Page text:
Article

Aberrant Protein S-Nitrosylation in Neurodegenerative Diseases

Del E. Web Center for Neuroscience, Aging, and Stem Cell Research, Sanford-Burnham Medical Research Institute, 10901 North Torrey Pines Road, La Jolla, CA 92037, USA. Electronic address: .
Neuron (Impact Factor: 15.05). 05/2013; 78(4):596-614. DOI: 10.1016/j.neuron.2013.05.005
Source: PubMed

ABSTRACT

S-Nitrosylation is a redox-mediated posttranslational modification that regulates protein function via covalent reaction of nitric oxide (NO)-related species with a cysteine thiol group on the target protein. Under physiological conditions, S-nitrosylation can be an important modulator of signal transduction pathways, akin to phosphorylation. However, with aging or environmental toxins that generate excessive NO, aberrant S-nitrosylation reactions can occur and affect protein misfolding, mitochondrial fragmentation, synaptic function, apoptosis or autophagy. Here, we discuss how aberrantly S-nitrosylated proteins (SNO-proteins) play a crucial role in the pathogenesis of neurodegenerative diseases, including Alzheimer's and Parkinson's diseases. Insight into the pathophysiological role of aberrant S-nitrosylation pathways will enhance our understanding of molecular mechanisms leading to neurodegenerative diseases and point to potential therapeutic interventions.

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    • "Each of the three NOS isoforms have been postulated to play a role in either AD progression or prevention, leading to a seemingly conflicting message about the role of NO in AD and whether NO is neuroprotective or neurotoxic. The signaling pathways of NO converge on three main cellular effects, all of which have been identified to play a role in AD: signaling via soluble guanylate cyclase and the cyclic guanosine monophosphate (cGMP) pathway (Santhanam et al., 2015); direct S-nitrosylation of protein cysteine residues (addition of a nitrosyl ion NO− to generate a nitrosothiol, RS-N=O) (reviewed in (Nakamura et al., 2013)); and protein tyrosine nitration (addition of nitrogen dioxide NO 2 to generate 3-nitrotyrosine) (Hensley et al., 1998). Diversion of NO signaling towards one of these pathways over another depends on the local cellular microenvironment, including levels of transition metal complexes and redox status (Thomas et al., 2002). "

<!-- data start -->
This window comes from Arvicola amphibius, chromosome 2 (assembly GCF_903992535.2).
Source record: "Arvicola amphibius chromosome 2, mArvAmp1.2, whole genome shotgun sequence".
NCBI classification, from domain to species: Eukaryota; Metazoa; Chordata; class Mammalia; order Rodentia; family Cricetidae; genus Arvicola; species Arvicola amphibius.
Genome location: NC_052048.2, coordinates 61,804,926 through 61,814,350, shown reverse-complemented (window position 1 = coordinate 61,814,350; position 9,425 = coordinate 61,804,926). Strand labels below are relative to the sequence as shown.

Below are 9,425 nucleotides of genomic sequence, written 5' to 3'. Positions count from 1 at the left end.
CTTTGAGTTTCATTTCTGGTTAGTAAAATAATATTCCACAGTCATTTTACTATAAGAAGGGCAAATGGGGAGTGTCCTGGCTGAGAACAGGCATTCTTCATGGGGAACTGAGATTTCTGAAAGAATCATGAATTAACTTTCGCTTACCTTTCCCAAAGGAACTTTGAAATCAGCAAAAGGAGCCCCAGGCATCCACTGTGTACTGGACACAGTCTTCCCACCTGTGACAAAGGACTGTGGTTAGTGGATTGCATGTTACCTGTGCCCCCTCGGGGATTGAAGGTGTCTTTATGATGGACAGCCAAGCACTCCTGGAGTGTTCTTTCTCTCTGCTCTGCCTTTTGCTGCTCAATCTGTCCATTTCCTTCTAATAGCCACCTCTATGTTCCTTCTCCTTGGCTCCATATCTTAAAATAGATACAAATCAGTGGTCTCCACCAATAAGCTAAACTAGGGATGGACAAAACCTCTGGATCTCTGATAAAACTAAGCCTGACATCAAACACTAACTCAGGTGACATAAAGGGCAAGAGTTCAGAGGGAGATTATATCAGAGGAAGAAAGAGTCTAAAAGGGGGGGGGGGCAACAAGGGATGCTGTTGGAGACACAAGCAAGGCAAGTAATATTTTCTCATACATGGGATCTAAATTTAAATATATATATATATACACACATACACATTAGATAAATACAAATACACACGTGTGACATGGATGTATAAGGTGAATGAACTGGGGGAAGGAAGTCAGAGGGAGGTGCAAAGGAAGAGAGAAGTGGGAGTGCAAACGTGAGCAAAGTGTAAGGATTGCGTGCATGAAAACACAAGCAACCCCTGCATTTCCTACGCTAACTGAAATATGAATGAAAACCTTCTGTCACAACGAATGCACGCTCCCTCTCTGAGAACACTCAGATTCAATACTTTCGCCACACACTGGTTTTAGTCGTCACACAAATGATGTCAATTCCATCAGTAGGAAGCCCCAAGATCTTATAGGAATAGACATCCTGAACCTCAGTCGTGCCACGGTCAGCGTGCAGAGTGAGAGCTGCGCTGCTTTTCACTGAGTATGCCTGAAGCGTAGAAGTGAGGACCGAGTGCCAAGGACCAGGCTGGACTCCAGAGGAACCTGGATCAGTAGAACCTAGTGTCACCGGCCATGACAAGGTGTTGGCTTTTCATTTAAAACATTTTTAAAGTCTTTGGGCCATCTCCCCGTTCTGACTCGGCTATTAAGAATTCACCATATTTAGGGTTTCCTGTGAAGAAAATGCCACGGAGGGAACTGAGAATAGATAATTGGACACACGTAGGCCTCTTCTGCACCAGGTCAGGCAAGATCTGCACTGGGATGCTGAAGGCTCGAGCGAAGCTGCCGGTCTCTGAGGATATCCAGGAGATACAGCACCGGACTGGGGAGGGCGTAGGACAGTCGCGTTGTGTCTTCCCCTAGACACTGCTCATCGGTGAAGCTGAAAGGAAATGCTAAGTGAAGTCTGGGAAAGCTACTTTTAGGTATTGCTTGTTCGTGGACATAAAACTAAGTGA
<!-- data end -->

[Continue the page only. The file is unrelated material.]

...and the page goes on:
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    • "Therefore, it has to be considered that H 2 S is not working on its own but rather in concert with a host of other reactive chemicals (Hancock & Whiteman, 2014 ). Therefore, similar investigations of thiol modifications needs to be carried out with other compounds, perhaps with other assays too, such as the biotin switch assay (Forrester et al., 2009; Haldar & Stamler, 2013; Nakamura et al., 2013; Zhang et al., 2005), as it is under the physiological conditions in which a protein resides that will determine the exact end result of the thiol alteration. If NO is the predominant signal, then perhaps S-nitrosylation will be the result, but if H 2 O 2 is predominant then the thiol may be oxidized—to varying degrees. "
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    • "S-glutathionylation has both inactivating effects on the function of proteins, but protective effects against irreversible damage of proteins in other condi- tions[161]. Finally, S-nitrosylation of proteins has been related to aging and age-associated neurodegenerative diseases[162]. Succination in age-related disease has not been studied in great detail, but mitochondria are important sites for hydrogen sulfide metabolism and have high sensitivity to hydrogen sulfide signaling[163]. "
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